Statistical analysis was performed under the guidance of statistical professionals and carried out in strict accordance with the methods and principles of medical statistical processing. All quantitative data included in the analysis were tested for normality and homogeneity of variance. Quantitative data are expressed as x¯±s. The bilateral 95% reference range (P2.5, P97.5) obtained by the percentile method was used to calculate the following LV fluid dynamic reference ranges for Chinese adults based on echocardiographic VFM: LV EL and vortex circulation of different apical views at different phases of the same cardiac cycle. Data were analyzed using SPSS version 26.0 (SPSS, Inc., Chicago, IL, USA). The corresponding parametric test or non-parametric test methods were used to compare the same quantitative parameters between the sexes. The cut-off value for the comparison of means was taken as two-tailed, and P < 0.05 was considered statistically significant.

The height, weight, body surface area, and diastolic blood pressure in males were higher (P < 0.05); while age, body mass index, and systolic blood pressure were not significantly different (P > 0.05). There was no significant difference in LVEF and CI between different sex (P > 0.05). The LVEDV, LVESV, and CO were greater in males than in females (P < 0.05). E, A, and E/E′ were lower in males than in that females (P <0.05) [supplementary table 2,].

Normal reference values of echocardiographic VFM observation parameters of LV at different phases were divided according to gender: Table 1 provides the EL and vortex circulation for the A4C, A3C, and A2C views of the LV during ED, MD, IC, and RE.

Table 1 - Measured energy loss and vortex circulation in the LV chamber during different phases of the same cardiac cycle and on different views in males and females.
Parameters Males Females

VFM View Phase Lower limit Upper limit Lower limit Upper limit
EL(J·s–1·m–1) A4C ED 1.73 63.25 2.87 85.55
MD 0.03 23.30 0.31 37.12
IC 0.35 13.51 0.63 20.44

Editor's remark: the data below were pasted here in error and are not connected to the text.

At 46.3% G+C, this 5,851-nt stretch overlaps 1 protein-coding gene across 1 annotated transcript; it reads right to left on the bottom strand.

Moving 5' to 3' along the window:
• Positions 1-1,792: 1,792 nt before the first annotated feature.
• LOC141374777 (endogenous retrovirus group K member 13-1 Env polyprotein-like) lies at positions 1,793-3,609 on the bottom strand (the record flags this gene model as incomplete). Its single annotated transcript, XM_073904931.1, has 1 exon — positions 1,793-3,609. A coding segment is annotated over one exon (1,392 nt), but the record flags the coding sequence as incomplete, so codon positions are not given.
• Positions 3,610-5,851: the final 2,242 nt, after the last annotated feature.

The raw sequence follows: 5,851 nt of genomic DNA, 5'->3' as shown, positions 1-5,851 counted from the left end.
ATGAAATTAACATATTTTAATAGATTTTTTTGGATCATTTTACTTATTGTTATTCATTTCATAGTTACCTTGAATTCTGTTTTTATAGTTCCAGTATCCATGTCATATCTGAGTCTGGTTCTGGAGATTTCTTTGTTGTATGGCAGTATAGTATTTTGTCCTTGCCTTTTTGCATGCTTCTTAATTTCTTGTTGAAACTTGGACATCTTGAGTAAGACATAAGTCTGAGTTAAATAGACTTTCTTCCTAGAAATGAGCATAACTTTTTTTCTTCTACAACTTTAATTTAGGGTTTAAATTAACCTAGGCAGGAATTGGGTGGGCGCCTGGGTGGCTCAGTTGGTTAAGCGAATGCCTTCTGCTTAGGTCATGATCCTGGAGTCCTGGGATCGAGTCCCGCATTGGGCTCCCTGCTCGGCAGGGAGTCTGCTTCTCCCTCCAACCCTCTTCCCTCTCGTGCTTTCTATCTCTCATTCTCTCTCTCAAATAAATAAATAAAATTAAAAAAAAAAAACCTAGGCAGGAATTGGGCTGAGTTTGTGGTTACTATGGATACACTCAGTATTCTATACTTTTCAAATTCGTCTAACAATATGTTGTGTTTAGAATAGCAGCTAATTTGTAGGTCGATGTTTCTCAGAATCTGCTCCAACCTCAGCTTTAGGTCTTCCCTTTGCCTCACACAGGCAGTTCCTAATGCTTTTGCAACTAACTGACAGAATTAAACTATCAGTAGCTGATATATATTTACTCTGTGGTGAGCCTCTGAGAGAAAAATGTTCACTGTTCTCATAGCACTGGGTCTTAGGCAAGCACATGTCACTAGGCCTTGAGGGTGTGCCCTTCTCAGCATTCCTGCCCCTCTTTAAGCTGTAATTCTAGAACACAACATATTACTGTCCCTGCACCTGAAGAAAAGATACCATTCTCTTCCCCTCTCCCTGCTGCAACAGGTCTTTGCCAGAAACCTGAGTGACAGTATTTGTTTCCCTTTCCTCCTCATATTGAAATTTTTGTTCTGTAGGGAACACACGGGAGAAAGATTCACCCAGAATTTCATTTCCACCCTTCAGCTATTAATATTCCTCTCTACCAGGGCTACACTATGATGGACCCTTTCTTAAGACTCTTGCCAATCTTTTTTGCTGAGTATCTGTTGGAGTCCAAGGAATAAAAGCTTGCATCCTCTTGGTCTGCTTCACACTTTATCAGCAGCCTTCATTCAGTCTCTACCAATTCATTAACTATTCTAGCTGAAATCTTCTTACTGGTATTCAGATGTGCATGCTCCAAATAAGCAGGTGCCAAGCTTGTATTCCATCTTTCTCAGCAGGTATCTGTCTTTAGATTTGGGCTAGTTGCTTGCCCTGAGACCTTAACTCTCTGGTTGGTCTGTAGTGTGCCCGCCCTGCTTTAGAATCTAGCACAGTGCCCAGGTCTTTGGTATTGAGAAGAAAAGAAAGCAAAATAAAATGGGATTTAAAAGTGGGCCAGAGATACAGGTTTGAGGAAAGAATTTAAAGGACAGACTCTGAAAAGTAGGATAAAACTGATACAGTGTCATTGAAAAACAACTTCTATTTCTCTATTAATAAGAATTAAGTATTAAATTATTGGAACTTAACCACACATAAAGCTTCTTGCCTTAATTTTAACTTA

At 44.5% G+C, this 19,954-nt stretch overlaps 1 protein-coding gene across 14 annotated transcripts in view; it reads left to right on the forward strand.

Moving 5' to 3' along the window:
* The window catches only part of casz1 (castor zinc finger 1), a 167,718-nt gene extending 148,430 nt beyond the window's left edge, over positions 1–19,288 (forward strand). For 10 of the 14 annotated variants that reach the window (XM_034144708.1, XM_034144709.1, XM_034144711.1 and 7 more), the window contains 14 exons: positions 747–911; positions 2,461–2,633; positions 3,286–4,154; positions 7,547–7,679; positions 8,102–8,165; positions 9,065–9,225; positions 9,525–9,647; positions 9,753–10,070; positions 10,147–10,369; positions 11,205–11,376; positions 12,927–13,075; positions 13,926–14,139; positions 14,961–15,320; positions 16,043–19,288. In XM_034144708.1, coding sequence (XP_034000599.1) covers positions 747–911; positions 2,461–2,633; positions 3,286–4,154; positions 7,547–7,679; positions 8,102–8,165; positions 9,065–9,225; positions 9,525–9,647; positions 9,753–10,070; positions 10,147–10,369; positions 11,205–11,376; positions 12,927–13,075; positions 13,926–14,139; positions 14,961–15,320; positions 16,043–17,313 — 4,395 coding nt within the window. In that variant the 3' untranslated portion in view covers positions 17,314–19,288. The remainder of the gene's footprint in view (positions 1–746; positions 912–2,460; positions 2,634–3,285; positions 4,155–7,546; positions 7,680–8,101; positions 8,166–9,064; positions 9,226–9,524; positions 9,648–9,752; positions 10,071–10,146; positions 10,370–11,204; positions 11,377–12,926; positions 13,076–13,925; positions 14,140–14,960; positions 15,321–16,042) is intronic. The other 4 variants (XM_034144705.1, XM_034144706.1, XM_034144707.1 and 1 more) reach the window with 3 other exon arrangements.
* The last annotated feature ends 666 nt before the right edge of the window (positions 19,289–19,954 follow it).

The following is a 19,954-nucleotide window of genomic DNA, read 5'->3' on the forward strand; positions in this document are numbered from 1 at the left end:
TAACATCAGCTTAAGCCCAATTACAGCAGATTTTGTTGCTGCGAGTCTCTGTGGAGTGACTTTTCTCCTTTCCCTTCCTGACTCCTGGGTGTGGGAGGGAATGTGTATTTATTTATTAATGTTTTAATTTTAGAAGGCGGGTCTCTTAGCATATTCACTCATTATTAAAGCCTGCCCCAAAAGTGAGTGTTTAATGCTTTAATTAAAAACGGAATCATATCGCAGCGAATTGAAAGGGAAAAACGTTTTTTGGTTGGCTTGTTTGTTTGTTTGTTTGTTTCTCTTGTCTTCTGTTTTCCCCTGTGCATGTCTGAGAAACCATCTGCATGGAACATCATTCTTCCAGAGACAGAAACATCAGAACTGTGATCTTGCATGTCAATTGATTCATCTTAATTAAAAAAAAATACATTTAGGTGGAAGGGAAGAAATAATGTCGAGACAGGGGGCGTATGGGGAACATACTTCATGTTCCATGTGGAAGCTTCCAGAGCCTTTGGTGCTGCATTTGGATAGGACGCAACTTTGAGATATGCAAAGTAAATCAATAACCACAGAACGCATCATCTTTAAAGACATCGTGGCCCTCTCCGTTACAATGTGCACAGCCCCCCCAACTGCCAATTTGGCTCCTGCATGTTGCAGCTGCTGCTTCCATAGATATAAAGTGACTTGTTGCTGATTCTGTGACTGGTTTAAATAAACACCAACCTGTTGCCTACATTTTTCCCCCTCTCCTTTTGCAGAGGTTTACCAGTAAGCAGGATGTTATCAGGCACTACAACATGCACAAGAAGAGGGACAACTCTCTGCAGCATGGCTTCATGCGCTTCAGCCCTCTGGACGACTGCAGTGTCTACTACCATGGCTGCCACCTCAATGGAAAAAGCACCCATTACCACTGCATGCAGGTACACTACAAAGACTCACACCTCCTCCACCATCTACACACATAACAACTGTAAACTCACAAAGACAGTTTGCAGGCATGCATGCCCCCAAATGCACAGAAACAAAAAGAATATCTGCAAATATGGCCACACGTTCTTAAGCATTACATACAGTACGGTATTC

RE 0.82 13.01 0.96 12.30
A3C ED 1.49 66.77 2.77 66.04
MD 0.06 21.24 0.39 25.49
IC 0.45 13.90 0.63 17.75
RE 1.25 19.60 1.18 27.89
A2C ED 1.10 70.00 1.73 79.89
MD 0.01 17.66 0.38 31.10
IC 0.22 11.91 0.26 17.38
RE 0.14 15.66 0.52 10.76
CIR (m2/s, ×10–2) A4C ED 0.00 4.52 0.00 5.83
MD 0.00 5.74 0.00 5.64
IC 0.00 4.96 0.00 5.49
RE 0.00 2.81 0.00 3.22
A3C ED 0.00 4.61 0.00 5.75
MD 0.00 4.99 0.00 5.00
IC 0.00 5.79 0.00 4.21
RE 0.00 2.72 0.00 3.10
A2C ED 0.00 3.89 0.00 4.65
MD 0.00 4.78 0.00 4.81
IC 0.00 4.52 0.00 4.66
RE 0.00 2.72 0.00 3.07
Note: 95% reference range, lower limit: 2.5th percentile (P2.5), upper limit: 97.5th percentile (P97.5). A2C: Apical two-chamber view; A3C: Apical three-chamber view; A4C: Apical four-chamber view; CIR: Vortex circulation; ED: Early diastole; EL: Energy loss; IC: Isovolumic contraction; MD: Middle diastole; RE: Rapid ejection; VFM: Vector flow mapping.

Echocardiographic VFM is a non-invasive medical imaging technology that has emerged in recent years to evaluate the fluid dynamic status in a visual manner. At present, there are a large number of reports on the application of VFM in the evaluation of the function of the LV and great vessels.[1,2] The measurement of fluid dynamics in the LV chamber is an important technique for assessing cardiac diseases. The establishment of normal reference values for echocardiographic VFM that can be widely accepted in clinical practice has important scientific and theoretical significance for future studies of abnormal cardiac fluid dynamics and has significant clinical significance for identifying normal and abnormal fluid dynamic status in the LV chamber. Therefore, carrying out a multicenter, large-sample, quantitative study is an effective method to test the practicability and reliability of the technology, and it is conducive to the establishment of VFM-based, novel, and standardized guidelines for cardiac hydrodynamic function.

Studies have indicated that most of the measured parameters and fluid dynamic parameters of the LV are sex-related.[3,4] If the same normal reference values are used as the fluid dynamic parameters for the male and female, the results will be biased, and false positives and negatives that could have been avoided will occur. Therefore, in this multicenter study, we observed the VFM parameters in males and females to provide objective, accurate, and representative normal reference values of VFM parameters for Chinese adults.


1. Chen X, Wang Y, Wang W, Yuan L, Qi Z, Song D. Assessment of left ventricular energy loss using vector flow mapping in patients with stages 1-3 chronic kidney disease. BMC Cardiovasc Disord 2020;20:355–365. doi: 10.1186/s12872-020-01640-9.
2. Shibata M, Itatani K, Hayashi T, Honda T, Kitagawa A, Miyaji K, et al. Flow energy loss as a predictive parameter for right ventricular deterioration caused by pulmonary regurgitation after tetralogy of fallot repair. Pediatr Cardiol 2018;39:731–742. doi: 10.1007/s00246-018-1813-z.
3. Akiyama K, Maeda S, Matsuyama T, Kainuma A, Ishii M, Naito Y, et al. Vector flow mapping analysis of left ventricular energetic performance in healthy adult volunteers. BMC Cardiovasc Disord 2017;17:21–30. doi: 10.1186/s12872-016-0444-7.
4. Xu L, Sun C, Zhu XL, Liu W, Ta SJ, Zhao D, et al. Characterization of left ventricle energy loss in healthy adults using vector flow mapping: preliminary results. Echocardiography 2017;34:700–708. doi: 10.1111/echo.13504.

Supplemental Digital Content

Copyright © 2023 The Chinese Medical Association, produced by Wolters Kluwer, Inc. under the CC-BY-NC-ND license.